Cowboy boots.

Boot Barn Holdings missed analyst estimates for sales and earnings even after delivering a jump in sales for the fourth quarter.

Net income for the quarter  came in at $1 million, or 4 cents a diluted share, a drop from $2.6 million, or 10 cents, a year ago. The FactSet estimate was for earnings per share of 9 cents. The adjusted net income was $2.5 million or 9 cents per diluted share.

Net sales for the three months ending March 26 increased 45 percent to $149.5 million from $103.3 million a year earlier. The FactSet estimate was for sales of $150 million. Consolidated same-store sales fell 1.2 percent.

“While the continued impact from low commodities prices on some of our key markets resulted in fourth-quarter performance that was below our expectations, we made further progress toward our long-term targets,” said Boot Barn chief executive officer Jim Conroy. “During the quarter we grew net sales, increased our higher-margin private brand penetration and opened four new Boot Barn stores.”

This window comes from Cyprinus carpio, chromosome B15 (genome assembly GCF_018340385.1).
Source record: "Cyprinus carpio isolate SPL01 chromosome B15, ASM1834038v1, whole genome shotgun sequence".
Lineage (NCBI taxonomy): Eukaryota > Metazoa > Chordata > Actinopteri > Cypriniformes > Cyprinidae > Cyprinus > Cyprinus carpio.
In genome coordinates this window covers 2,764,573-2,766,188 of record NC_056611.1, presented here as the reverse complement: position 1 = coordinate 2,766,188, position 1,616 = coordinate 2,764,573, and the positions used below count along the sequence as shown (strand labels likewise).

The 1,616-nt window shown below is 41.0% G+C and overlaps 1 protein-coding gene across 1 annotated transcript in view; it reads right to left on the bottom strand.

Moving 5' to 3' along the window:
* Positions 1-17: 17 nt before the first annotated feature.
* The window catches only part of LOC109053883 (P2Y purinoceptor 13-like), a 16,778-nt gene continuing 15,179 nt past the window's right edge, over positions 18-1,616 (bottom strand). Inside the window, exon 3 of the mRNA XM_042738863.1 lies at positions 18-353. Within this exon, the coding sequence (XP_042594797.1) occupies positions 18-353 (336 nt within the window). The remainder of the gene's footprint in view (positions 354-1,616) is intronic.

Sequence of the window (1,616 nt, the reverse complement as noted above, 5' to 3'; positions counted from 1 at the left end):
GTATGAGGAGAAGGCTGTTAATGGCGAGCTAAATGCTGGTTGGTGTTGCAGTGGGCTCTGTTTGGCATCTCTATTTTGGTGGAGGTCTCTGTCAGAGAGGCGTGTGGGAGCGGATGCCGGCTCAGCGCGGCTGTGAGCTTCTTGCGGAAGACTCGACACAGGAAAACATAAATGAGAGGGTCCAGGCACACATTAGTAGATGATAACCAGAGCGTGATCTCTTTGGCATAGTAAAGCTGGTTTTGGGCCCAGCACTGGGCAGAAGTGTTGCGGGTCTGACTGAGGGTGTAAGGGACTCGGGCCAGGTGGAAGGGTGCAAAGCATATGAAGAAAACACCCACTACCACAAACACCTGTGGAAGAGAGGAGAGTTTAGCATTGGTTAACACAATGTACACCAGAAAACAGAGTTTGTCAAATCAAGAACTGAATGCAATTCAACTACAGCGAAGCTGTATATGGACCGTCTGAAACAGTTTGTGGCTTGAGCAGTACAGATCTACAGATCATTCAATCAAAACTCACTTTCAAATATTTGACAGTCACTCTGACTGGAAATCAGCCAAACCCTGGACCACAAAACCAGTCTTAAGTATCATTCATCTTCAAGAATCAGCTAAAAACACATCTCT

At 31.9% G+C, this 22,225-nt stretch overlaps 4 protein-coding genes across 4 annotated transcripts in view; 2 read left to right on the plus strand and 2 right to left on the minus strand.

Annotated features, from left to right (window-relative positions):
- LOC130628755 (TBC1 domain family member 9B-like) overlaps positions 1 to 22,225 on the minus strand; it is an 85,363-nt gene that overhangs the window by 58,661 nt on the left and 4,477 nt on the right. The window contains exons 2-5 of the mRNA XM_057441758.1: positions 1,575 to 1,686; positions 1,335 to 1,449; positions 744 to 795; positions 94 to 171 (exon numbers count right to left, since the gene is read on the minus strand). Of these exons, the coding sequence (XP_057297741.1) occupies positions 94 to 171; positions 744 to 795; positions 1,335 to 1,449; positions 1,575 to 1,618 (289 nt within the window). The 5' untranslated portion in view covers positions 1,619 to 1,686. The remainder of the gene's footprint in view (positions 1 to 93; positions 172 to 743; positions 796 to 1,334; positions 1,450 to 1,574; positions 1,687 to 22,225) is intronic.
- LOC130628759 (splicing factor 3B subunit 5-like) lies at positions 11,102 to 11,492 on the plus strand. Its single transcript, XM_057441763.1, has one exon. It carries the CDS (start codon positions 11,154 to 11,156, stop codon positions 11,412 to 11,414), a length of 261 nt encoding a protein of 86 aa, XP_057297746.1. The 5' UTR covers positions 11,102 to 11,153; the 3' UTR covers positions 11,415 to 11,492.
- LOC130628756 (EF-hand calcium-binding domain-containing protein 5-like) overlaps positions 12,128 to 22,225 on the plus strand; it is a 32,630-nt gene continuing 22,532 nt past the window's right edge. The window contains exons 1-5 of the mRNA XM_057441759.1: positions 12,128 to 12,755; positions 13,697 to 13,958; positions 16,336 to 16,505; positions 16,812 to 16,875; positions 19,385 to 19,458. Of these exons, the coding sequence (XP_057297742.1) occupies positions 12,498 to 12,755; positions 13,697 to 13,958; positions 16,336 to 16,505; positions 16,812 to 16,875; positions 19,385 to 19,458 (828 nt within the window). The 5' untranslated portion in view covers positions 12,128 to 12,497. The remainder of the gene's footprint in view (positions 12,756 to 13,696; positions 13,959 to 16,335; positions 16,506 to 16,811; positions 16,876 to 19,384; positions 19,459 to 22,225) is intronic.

Gross margins declined to 29.4 percent of net sales for the quarter from last year’s 32.9 percent of net sales. Contributing to the decline was higher shrinkage at the Sheplers business and unfavorable freight costs at the core Boot Barn.

For the full year, the company’s net income was $18.7 million or 69 cents per share versus last year’s 72 cents per share. Net sales for the year increased 41 percent to $569 million. Consolidated same-store sales were flat for the year as they dropped 0.1 percent.

The increase in net sales caused the stock to jump more than 3 percent in after market trading to $5.88. Overall, the stock has fallen 75 percent for the past year as troubles in the oil patch affected business in energy dependent states.

Conroy added, “While the current market environment remains challenging, and it is difficult to predict when external pressures to our business will subside, we believe we have appropriately positioned our merchandise offering, marketing strategy, and inventory levels to manage through this cycle and we continue to appropriately invest in our business for long-term growth and increased value for our shareholders.”

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